Back to my trip: This summer I have been mainly in the North of India. It was a funny experience when walking over a flower market in Jaipur, and basically every flower vendor wanted to gift a flower to me. The first I put in my ponytail, but soon there was no space any more and I had to adorn my cameras and my camera bag. As usual, people were happy when I asked them if they like to be in my picture, I just had to wait for some moments until they proceeded with their work to capture the spirit of the place without too much posing.
The difficulty lies in the chaos: Yes, it is all very colourful, kind of picturesque, but it turns out to be rather difficult to find a clear frame for the picture. To the outsider it seems crowded and messy and further, looking foreign and carrying cameras, one is very eye-catching. I would suggest to pause for a while just observing what is going on. After some time people get used to the camera-carrying foreigner and continue their work. Apart from taking pictures it is awesome to discover the patterns in the chaos. If you have time, you should try to come back to the same spot several days in a row. You will notice, how everyday life is structured, what is done at which time etc. This actually is an anthropological method, observing, noticing repetitive patterns, and eventually taking part in the process. I asked one of the guys if he would teach me how to make a garland – unfortunately, I turned out to not be very talented…
This was my Northern Indian trip this year. But as my first steps on the Indian subcontinent had been in the South, as I spent the longest time there studying at a college in the Southern metropolis Chennai, I decided not just to stay in the North but to take also a little excursion southwards. The mega city Bangalore was the place where I usually went, it is famous for its pleasant climate and for nice shopping areas. When studying in Chennai going there had always been like a little holiday, getting away from my beloved, but dusty and hot “home city.” This time it was different: The weather was rainy, rather cold, and as I had spent most of my money already, so that there weren’t any great opportunities for extensive shopping trips. I came with high expectations and felt a bit disappointed. So I decided to discover new areas of the city – as it is a city of some million inhabitants it should not be too difficult to get new impressions. I decided to go to the city market where I had never been before. And yes, my enterprising spirit came back immediately. The market was housed in a huge concrete building. As expected, it was crowded. One of the favourite items for sale were flowers.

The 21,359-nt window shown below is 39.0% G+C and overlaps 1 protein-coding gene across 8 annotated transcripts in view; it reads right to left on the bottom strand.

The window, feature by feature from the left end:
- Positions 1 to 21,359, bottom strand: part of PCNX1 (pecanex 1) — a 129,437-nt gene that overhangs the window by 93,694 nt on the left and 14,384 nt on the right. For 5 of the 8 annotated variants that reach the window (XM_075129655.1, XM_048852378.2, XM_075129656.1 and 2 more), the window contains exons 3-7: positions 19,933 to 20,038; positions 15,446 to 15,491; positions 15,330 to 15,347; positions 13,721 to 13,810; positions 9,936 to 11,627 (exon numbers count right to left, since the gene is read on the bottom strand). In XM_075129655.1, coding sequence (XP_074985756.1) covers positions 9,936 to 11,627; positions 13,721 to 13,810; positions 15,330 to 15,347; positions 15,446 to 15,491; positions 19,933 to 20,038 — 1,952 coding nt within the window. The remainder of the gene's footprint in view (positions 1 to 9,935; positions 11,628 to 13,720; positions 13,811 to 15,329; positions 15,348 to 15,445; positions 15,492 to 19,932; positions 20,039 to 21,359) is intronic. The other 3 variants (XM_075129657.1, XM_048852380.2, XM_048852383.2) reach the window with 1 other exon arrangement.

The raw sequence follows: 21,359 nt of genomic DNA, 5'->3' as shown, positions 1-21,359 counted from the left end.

There it was, the feeling of sharp contrast I encountered when I first came to India: These beautiful, odorant flowers in this quite ugly, slightly stinky place. The perspective from the upper floor gave me the opportunity to watch the organized chaos for a while without being too visible, without disturbing the scene. I used a super wide angle lense, which let to adventurous posings leaning far over the balustrade, hoping neither me, nor my camera would fall down. There were various atria, one place was the real market hall, other places were used to sit down and thread flowers on woolen strings to make these beautiful garlands, which I had encountered right from the beginning of my Indian story. Later, when I went downstairs, I had the opportunity to talk to the flower sellers for a while. “It is a good job,” one of them said, “isn’t it much better to sort and thread flowers than anything else?”